Forgotten 4AGE: The Corolla GT-S Time Forgot
Many of us watched, and loved, Initial D. We all want to be Takumi, destroying the legendary Takahashis in their expensive rotary builds with a glorified economy car with a solid rear axle and 110 HP at the crank.
Well, unfortunately for all of us, everyone else watched the same show, and now the AE86 of your dreams (which probably was an AE85 until someone swapped in a 200K mile 4AGE that has compression numbers in the two digit region) is on Craigslist for $9,000. All it needs is “an A/C recharge”! Oh, and for you to bring your own wheels. It’s become the unattainable shitbox, which is infuriating, because the whole point was for it to be a cheap learner’s car to get good with before moving onto a more desirable platform.
But what if I told you that cheap learner’s car still existed? Under 2400 lbs, screaming 4AGE under the hood, and selling for under $5,000 pretty much everywhere on the internet? You’d call bull. You’d assume I meant an MR2, which while cool, has none of the flingability or mechanical ease of an AE86, thanks to the “Midship” portion of the MR2.
Unless you remembered the next generation Corolla GT-S, the AE92 platform. In 1987, Toyota decided that for cost reduction and manufacturing simplicity, all future Corollas would be front wheel drive platform cars. They continued to make the new FWD Corolla just as go-kart light as the previous RWD generation, however. To sweeten the deal, they continued to produce a five speed manual transmission, mated to an optionally available 7,700 RPM redline 4AGE. The specific example we’re focusing on today is my friend Tim’s 1988 model year Corolla GT-S, that comes equipped with both of these goodies.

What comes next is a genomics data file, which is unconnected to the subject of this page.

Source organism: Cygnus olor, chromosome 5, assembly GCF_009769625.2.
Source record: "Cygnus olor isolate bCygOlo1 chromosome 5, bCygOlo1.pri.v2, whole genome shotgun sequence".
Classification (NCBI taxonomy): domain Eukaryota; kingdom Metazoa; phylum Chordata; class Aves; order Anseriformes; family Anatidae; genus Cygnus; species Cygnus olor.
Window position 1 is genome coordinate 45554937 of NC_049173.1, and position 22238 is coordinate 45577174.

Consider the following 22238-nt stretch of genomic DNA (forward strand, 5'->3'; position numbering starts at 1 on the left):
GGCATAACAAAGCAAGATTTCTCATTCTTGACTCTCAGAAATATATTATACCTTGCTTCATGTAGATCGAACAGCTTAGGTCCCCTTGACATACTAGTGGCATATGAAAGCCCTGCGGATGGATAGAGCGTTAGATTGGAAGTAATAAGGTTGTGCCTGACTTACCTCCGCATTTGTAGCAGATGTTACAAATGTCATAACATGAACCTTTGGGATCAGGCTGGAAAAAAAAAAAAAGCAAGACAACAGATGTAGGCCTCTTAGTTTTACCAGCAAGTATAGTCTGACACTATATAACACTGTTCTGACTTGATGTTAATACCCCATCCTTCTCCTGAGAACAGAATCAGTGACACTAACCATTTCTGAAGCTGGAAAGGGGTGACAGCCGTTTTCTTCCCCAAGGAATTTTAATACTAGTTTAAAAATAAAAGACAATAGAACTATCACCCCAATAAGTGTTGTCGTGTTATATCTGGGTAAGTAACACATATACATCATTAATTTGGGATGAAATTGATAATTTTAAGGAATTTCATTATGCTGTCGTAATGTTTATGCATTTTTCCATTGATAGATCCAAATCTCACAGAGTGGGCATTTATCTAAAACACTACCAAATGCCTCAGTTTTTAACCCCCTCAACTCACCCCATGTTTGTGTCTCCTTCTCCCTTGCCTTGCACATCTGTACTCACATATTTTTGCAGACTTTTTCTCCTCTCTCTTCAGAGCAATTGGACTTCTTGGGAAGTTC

Tim’s example is a frequently spotted competitor at Houston SCCA AutoX, and it’s also his daily driver. As such, the odo rolled over 400,000 miles before burning up a valve, after which it was treated to a very recent engine rebuild. Now, compression is up to 10 to 1, and displacement is increased, although it was still quite the competitor before the recent improvements.
Tim’s car will either sit on a set of vintage 15 inch TE37s or the stock 14 inch wheels, depending on if the car is being dailied or raced at the time, and sports JDM swapped tails and Trueno badging in the rear. The bumper, skirts, and Ganador-style mirrors were factory equipped for the GT-S model, as was the Toyota Super Red paint. Performance mods include a set of RSR lowering springs and a factory exhaust with the cat deleted to allow the 4AGE to truly sing. In reality, this is about all you need to get the “Takumi experience” with how low the curb weight is on the AE92.
The interior remains stock down to the head unit and accordion shifter in all its late-80s Toyota glory, with the exception of a deep-dish OMP wheel. The dash, somehow, remains uncracked after 400,000 miles, which as any 80s Toyota fan will tell you is less likely than guessing winning lotto numbers while being struck by lightning. Driver aids are none. Buckle your seatbelt up, it’s 1988 and mandatory active supplemental driver restraints are another presidential term away.
A car that can turn over 400K miles before needing major work, get you to school or your job every day with the song of a high revving 4AGE making 70 HP/L ringing in your ears, and weigh 1000 lbs less than the Supra pictured above from the same year? Why did people forget this thing? Yes, FWD means that you can’t do mad skids in the McDonald’s parking lot, but the whole point of the show that immortalized the AE86 was that a light, simple, nimble car can do great things in the hands of a talented driver who knows how to wield it, and in that regard, the AE92 is as much of a success as its predecessor.